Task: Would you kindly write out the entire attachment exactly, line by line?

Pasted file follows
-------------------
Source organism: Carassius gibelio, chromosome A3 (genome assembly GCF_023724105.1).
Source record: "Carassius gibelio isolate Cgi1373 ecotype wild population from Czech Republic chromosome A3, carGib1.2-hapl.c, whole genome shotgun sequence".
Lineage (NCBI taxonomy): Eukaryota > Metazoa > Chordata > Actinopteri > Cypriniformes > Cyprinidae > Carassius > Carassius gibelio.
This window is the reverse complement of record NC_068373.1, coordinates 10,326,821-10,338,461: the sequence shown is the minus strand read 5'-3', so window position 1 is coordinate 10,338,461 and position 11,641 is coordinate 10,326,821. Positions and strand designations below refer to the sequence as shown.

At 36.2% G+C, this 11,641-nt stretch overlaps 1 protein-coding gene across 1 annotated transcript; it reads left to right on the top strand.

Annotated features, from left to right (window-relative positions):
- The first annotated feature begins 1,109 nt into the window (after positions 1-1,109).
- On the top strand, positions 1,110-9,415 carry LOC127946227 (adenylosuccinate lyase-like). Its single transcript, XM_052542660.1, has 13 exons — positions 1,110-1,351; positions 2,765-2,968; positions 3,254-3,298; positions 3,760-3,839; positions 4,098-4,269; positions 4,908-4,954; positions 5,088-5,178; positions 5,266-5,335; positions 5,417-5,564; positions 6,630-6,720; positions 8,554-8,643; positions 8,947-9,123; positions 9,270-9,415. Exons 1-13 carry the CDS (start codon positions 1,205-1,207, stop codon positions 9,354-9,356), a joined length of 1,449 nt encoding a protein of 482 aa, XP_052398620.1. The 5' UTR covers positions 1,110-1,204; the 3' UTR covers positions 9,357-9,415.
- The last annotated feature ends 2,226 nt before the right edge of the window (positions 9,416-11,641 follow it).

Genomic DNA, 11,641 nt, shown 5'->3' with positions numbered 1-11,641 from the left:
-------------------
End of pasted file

Source organism: Carassius gibelio, chromosome A3 (genome assembly GCF_023724105.1).
Source record: "Carassius gibelio isolate Cgi1373 ecotype wild population from Czech Republic chromosome A3, carGib1.2-hapl.c, whole genome shotgun sequence".
Lineage (NCBI taxonomy): Eukaryota > Metazoa > Chordata > Actinopteri > Cypriniformes > Cyprinidae > Carassius > Carassius gibelio.
This window is the reverse complement of record NC_068373.1, coordinates 10,326,821-10,338,461: the sequence shown is the minus strand read 5'-3', so window position 1 is coordinate 10,338,461 and position 11,641 is coordinate 10,326,821. Positions and strand designations below refer to the sequence as shown.

At 36.2% G+C, this 11,641-nt stretch overlaps 1 protein-coding gene across 1 annotated transcript; it reads left to right on the top strand.

Annotated features, from left to right (window-relative positions):
- The first annotated feature begins 1,109 nt into the window (after positions 1-1,109).
- On the top strand, positions 1,110-9,415 carry LOC127946227 (adenylosuccinate lyase-like). Its single transcript, XM_052542660.1, has 13 exons — positions 1,110-1,351; positions 2,765-2,968; positions 3,254-3,298; positions 3,760-3,839; positions 4,098-4,269; positions 4,908-4,954; positions 5,088-5,178; positions 5,266-5,335; positions 5,417-5,564; positions 6,630-6,720; positions 8,554-8,643; positions 8,947-9,123; positions 9,270-9,415. Exons 1-13 carry the CDS (start codon positions 1,205-1,207, stop codon positions 9,354-9,356), a joined length of 1,449 nt encoding a protein of 482 aa, XP_052398620.1. The 5' UTR covers positions 1,110-1,204; the 3' UTR covers positions 9,357-9,415.
- The last annotated feature ends 2,226 nt before the right edge of the window (positions 9,416-11,641 follow it).

Genomic DNA, 11,641 nt, shown 5'->3' with positions numbered 1-11,641 from the left: